This article was originally written by VEGA Member Land O’Lakes International Development.
For an auto repair shop, the scene is quiet. The occasional engine revs, and sparks fly in background. A group of young men gather to get their direction for the afternoon. A woman is in their midst, in high heels, but just reaching shoulder height of most of them. She gives orders while managing two phones and a clipboard. This is Indra Kumari, the first female body shop manager in Sri Lanka.
Since 2006, Indra has worked for Wheel Masters, a shop in Anuradhapura in central Sri Lanka. When she started at age seventeen, the shop was smaller and unable to provide accident repairs. People would have to drive hours away to wait days – and often weeks – to get their car fixed. A lot has changed, both for Indra and for Wheel Masters.
“When I started working, I was at the front desk. It was my first job. I had no knowledge of the industry. As we grew, I learned and climbed the ladder,” says Indra. In recent years, Wheel Masters certainly has grown.
After identifying the industry gap and creating a growth plan, Wheel Masters was awarded a matching grant in 2014 from VEGA BIZ+, a USAID-funded program that enters investment partnerships with growing businesses. Implemented by Land O’Lakes International Development, this program works in conflict-affected communities in Sri Lanka to create jobs and sustainable economic growth.
VEGA BIZ+’s investment has enabled the shop to expand its space, add equipment and provide vehicle owners with structural repair, custom painting and spare parts.
The partnership also strengthened the shop’s human resources practices and business processes. Though these resources were critical to growth, it was people like Indra who helped to make the most out of the investment.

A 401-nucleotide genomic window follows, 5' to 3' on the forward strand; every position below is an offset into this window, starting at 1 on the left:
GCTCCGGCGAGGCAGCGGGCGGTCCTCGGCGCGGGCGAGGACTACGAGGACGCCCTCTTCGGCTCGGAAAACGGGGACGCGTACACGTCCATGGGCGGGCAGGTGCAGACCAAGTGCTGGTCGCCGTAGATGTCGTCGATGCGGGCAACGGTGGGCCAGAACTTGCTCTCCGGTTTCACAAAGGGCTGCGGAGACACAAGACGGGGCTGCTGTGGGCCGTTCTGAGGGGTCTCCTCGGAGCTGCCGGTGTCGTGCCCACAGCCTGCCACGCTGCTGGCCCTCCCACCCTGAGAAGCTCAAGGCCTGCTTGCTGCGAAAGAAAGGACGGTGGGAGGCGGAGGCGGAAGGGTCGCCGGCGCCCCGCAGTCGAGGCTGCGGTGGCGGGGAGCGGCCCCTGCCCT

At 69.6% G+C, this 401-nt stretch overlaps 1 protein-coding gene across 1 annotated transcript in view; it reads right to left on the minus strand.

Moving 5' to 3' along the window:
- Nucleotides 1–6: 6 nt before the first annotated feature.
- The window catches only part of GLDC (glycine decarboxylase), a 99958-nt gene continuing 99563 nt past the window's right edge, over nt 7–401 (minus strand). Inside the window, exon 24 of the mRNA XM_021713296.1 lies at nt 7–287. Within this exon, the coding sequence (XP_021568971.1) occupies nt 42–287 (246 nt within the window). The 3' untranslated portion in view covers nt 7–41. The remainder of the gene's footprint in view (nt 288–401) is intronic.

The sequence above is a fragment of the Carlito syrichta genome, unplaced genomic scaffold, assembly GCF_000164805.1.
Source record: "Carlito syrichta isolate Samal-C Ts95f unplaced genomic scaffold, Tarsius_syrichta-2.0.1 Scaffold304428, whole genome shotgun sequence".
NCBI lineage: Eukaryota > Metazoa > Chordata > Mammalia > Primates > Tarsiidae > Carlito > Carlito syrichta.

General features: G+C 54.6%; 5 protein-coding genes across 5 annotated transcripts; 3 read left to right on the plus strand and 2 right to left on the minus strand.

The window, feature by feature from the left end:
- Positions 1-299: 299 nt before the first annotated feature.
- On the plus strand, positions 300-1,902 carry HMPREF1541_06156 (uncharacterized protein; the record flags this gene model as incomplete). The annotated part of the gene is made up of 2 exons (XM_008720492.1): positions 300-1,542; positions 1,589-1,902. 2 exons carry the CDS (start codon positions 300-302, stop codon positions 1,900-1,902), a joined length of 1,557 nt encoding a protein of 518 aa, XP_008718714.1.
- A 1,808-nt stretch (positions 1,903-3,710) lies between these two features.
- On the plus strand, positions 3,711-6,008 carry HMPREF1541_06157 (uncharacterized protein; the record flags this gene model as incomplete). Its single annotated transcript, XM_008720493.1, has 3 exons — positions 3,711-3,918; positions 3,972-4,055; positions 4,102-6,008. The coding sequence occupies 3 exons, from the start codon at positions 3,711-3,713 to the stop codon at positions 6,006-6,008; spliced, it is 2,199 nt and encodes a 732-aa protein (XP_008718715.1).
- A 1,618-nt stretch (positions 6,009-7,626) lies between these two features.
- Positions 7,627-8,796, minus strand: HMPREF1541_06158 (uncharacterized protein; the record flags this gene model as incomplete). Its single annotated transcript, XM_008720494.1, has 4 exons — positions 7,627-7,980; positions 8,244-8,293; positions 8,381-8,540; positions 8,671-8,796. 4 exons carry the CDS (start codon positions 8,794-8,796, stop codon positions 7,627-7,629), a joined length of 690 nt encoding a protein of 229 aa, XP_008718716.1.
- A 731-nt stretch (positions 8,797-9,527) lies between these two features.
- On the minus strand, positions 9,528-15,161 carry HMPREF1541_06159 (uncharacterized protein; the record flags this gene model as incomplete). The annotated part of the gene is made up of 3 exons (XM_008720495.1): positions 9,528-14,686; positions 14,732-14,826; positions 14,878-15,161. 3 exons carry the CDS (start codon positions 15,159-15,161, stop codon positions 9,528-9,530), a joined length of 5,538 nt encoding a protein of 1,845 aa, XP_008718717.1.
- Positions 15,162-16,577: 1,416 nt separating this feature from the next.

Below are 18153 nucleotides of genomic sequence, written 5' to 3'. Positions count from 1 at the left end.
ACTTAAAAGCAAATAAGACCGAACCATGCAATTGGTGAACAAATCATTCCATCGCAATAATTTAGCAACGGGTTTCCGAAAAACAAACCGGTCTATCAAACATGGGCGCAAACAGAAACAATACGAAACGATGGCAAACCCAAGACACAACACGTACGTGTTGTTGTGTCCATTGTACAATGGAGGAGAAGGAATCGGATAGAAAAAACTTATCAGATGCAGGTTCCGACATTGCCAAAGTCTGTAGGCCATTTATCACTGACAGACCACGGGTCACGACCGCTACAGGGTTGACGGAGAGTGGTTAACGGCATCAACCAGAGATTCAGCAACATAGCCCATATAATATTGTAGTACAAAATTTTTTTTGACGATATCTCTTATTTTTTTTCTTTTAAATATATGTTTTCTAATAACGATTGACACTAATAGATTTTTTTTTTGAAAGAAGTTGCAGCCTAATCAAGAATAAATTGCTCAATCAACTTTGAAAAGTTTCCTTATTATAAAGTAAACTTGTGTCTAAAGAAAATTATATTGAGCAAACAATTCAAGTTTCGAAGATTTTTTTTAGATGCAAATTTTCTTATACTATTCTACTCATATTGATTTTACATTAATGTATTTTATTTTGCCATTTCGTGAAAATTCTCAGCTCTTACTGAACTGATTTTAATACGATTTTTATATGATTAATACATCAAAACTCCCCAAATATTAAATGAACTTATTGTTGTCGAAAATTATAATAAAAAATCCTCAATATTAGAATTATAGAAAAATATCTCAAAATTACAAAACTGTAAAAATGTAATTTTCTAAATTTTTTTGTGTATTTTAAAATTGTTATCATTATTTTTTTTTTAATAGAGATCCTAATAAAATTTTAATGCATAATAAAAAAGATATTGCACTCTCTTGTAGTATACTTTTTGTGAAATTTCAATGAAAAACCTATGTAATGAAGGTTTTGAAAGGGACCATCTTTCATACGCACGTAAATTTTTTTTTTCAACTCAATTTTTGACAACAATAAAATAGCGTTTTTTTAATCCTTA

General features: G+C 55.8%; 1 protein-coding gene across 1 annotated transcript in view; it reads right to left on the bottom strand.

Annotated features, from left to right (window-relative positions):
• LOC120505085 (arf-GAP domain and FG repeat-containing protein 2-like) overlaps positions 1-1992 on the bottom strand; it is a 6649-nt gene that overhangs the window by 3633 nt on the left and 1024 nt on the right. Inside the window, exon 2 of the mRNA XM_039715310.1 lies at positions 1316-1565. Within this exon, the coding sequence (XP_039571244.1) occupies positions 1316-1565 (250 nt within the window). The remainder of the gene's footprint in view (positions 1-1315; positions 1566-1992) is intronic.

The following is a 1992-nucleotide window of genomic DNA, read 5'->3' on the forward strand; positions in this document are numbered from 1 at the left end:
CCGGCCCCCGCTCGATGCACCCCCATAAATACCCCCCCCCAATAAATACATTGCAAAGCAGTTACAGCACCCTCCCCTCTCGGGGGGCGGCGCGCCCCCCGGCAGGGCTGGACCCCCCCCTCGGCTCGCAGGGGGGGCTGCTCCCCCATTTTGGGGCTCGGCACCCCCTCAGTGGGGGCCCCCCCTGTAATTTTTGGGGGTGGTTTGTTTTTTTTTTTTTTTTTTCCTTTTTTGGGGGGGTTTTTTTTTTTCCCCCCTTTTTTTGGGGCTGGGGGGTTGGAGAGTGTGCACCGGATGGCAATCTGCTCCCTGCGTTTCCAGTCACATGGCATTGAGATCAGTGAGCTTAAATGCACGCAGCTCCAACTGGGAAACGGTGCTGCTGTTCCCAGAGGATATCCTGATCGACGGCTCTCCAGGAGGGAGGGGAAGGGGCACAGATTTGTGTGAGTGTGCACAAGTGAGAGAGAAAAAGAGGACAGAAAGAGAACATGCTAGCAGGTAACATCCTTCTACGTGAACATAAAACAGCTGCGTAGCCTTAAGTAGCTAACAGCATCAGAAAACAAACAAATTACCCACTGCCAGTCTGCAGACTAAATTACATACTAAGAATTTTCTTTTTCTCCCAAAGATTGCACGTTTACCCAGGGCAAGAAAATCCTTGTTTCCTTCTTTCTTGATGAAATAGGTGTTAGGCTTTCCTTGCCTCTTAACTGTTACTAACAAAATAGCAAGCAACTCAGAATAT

At age nineteen, during Sri Lanka’s 26-year civil war that ended in 2009, Amal Piyathilake, owner and president, took over his father’s gas station and turned it into Wheel Masters. “We fixed vehicles going to and from the war sites in the north. It was a different time,” says Amal.
In the final years of the war, more women than men were available to work. This is when Amal hired Indra. Though many traditionalists in Sri Lanka see women’s place as in the home, Amal doesn’t give Indra’s gender much thought. “She’s the one who encouraged me to expand the business to where we are today. She’s reliable. She’s passionate. She’s a faster learner,” he explains.
Not everyone sees it the same way as Amal. Indra regularly works with discriminatory vendors, insurance agents and customers. It doesn’t seem to bother her. What really matters to her, are the employees she works with every day. “It’s easy for me to get respect from the guys on the floor. They see me as a professional,” says Indra.
With the VEGA BIZ+ investment, Indra and Amal have added 120 jobs. Wheel Masters, which now has four shops in Sri Lanka, has set the gold standard for the industry.
And Indra is no longer the lone female auto repair shop manager in the country. All four of the Wheel Masters shops have female managers.